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June 2015

May 2015

74% of HR Professionals Are Liars: They Claim That They Don’t Research Candidates On Facebook, Twitter, or LinkedIn

CandidatesOnSocialMedia2_blogI have a friend who is the associate director of a summer camp and each year she and her colleagues need to hire about 150 employees from cooks to counselors to tennis instructors. She and I met for lunch and she voiced her frustration about the not so smart things job seekers do.

“What is wrong with people? Why would I hire you to work with children when your Facebook profile picture is you holding a bottle of Jack Daniels in one hand and Bacardi in the other?” she said.

She does make an excellent point; this person isn’t applying to work at a bar or on Madison Avenue in the ‘60s, so they should probably lose the booze in their photo. One would think that this is a very OBVIOUS thing to do when conducting a job search and I know that this topic has been covered before on both the hiring and job seeking side of the industry, but clearly this message isn’t resonating.

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I Got a Promotion, But You’d Never Know It from My New Job Title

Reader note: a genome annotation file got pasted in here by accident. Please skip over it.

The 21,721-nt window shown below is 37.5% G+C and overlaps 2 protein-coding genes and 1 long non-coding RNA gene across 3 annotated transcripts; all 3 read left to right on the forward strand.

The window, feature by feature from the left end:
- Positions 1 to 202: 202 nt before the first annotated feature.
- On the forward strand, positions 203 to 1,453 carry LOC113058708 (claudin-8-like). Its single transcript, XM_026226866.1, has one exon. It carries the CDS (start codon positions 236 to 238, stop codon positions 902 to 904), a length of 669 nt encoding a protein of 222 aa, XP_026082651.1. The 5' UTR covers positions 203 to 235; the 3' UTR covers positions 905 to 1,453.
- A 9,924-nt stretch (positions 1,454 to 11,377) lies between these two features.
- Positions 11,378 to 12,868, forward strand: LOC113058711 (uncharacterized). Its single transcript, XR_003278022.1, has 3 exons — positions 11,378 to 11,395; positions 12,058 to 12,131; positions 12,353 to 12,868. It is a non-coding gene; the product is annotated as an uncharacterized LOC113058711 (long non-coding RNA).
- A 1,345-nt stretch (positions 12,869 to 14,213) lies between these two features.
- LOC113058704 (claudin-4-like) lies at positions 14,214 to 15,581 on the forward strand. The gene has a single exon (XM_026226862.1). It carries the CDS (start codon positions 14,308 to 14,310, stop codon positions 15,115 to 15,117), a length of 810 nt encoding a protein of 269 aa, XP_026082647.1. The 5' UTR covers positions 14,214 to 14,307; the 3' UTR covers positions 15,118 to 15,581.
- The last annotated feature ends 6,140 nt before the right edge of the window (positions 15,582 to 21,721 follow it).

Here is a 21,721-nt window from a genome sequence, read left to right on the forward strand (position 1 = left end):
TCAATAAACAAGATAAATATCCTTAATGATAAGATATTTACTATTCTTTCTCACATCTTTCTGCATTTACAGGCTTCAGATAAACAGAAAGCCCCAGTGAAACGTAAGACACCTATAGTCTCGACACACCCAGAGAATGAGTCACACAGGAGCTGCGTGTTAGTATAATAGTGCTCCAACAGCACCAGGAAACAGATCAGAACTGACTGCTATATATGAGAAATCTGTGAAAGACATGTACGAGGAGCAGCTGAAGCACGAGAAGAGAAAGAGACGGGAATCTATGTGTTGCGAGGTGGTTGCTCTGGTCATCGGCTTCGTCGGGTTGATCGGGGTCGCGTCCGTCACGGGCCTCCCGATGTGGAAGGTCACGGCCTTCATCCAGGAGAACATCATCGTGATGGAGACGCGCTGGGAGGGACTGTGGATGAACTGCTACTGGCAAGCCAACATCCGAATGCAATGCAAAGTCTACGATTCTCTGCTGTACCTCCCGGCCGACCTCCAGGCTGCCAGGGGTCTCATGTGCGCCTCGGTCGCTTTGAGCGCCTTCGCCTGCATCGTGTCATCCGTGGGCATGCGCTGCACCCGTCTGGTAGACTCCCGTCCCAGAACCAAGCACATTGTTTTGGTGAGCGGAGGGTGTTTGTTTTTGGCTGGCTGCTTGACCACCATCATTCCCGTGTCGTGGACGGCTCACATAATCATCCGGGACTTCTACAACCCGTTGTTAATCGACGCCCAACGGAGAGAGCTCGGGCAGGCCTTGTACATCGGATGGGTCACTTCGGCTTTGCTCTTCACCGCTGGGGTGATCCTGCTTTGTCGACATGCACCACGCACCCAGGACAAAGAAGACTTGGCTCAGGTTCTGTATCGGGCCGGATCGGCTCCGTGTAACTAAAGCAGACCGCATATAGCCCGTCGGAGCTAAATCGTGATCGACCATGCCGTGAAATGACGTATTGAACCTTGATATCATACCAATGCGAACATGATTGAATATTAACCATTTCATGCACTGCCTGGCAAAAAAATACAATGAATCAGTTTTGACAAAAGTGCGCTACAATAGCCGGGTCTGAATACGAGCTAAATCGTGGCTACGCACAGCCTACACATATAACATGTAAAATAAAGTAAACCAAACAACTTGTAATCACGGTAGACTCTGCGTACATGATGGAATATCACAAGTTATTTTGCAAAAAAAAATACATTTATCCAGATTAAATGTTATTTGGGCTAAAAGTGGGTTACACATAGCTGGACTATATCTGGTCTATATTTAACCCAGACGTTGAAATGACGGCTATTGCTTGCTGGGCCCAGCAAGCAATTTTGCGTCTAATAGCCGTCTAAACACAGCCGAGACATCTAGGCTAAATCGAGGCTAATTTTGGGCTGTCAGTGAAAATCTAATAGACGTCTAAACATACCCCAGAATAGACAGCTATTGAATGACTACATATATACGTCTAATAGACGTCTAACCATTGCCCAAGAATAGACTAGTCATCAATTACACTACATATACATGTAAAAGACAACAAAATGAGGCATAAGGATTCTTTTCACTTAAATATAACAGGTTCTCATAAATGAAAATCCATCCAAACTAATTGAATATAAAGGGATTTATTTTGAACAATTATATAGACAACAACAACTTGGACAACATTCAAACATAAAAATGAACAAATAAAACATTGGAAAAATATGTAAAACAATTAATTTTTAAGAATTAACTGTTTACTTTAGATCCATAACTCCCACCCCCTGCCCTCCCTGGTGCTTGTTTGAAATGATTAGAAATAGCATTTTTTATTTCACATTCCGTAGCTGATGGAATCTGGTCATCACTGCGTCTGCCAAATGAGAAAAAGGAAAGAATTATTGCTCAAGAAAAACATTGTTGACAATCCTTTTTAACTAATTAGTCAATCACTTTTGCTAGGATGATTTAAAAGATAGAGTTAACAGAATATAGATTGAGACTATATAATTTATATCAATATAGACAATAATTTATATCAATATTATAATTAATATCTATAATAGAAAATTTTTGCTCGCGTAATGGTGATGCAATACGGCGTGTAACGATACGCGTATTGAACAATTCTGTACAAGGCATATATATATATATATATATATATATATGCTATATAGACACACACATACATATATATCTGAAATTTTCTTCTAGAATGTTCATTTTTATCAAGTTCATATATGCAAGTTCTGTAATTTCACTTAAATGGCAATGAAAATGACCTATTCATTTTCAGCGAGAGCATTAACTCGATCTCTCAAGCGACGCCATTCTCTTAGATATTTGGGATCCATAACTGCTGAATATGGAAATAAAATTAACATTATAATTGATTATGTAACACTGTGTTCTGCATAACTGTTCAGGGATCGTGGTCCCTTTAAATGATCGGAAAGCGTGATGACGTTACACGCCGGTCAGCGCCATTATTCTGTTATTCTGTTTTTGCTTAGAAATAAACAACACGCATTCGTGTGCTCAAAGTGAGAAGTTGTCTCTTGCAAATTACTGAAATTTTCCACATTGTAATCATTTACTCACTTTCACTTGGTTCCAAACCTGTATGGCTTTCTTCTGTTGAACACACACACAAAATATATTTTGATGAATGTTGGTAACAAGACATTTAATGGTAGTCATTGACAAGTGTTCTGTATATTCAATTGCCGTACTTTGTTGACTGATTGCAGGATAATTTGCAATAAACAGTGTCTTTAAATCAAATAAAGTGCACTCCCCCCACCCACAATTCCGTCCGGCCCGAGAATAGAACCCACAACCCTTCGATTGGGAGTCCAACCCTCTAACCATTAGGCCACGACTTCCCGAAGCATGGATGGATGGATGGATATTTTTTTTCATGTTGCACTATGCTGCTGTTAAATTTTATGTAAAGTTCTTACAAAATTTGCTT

GrandCzar_blogpostWhen I first started putting some thoughts to paper, I was going to write solely about how the job title an employer lists on their job postings can affect the job’s performance – but then I looked at my own situation and the subject matter grew.

Northeast Sales Team Lead, Talent Solutions (a position with several direct reports)… that’s the job title that I was recently promoted to.

Director of Employer Sales (a sales representative role with no direct reports)… that’s my previous title.

If you are confused how going from “Director” to “Northeast Sales Team Lead” is a promotion, based on title alone, you would be justified.

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You Have to See What this Candidate Did to Get Noticed

 Most job seekers really, really, really want to find a new job. Some have specific companies where they’d ideally like to work, but chances are they’re still applying other places.

And then there’s Nina Mufleh.

Mufleh really, really, really wanted to work for Airbnb.

She relocated from the Middle East to San Francisco in hopes of landing a job with the company, but after a year of trying all the usual approaches, a job offer still hadn’t materialized.

That’s when she decided to try something way outside the norm. She created a digital resume that highlights her knowledge of the company and features well-researched analysis of their areas of opportunity. Her personal work history takes a backseat, but her passion shines through from beginning to end.

Now, Mufleh is clearly an outlier, an extreme example of candidate enthusiasm and persistence. But if she hadn’t taken extreme measures, Airbnb may never have recognized her passion and the value she could bring to their growing company.

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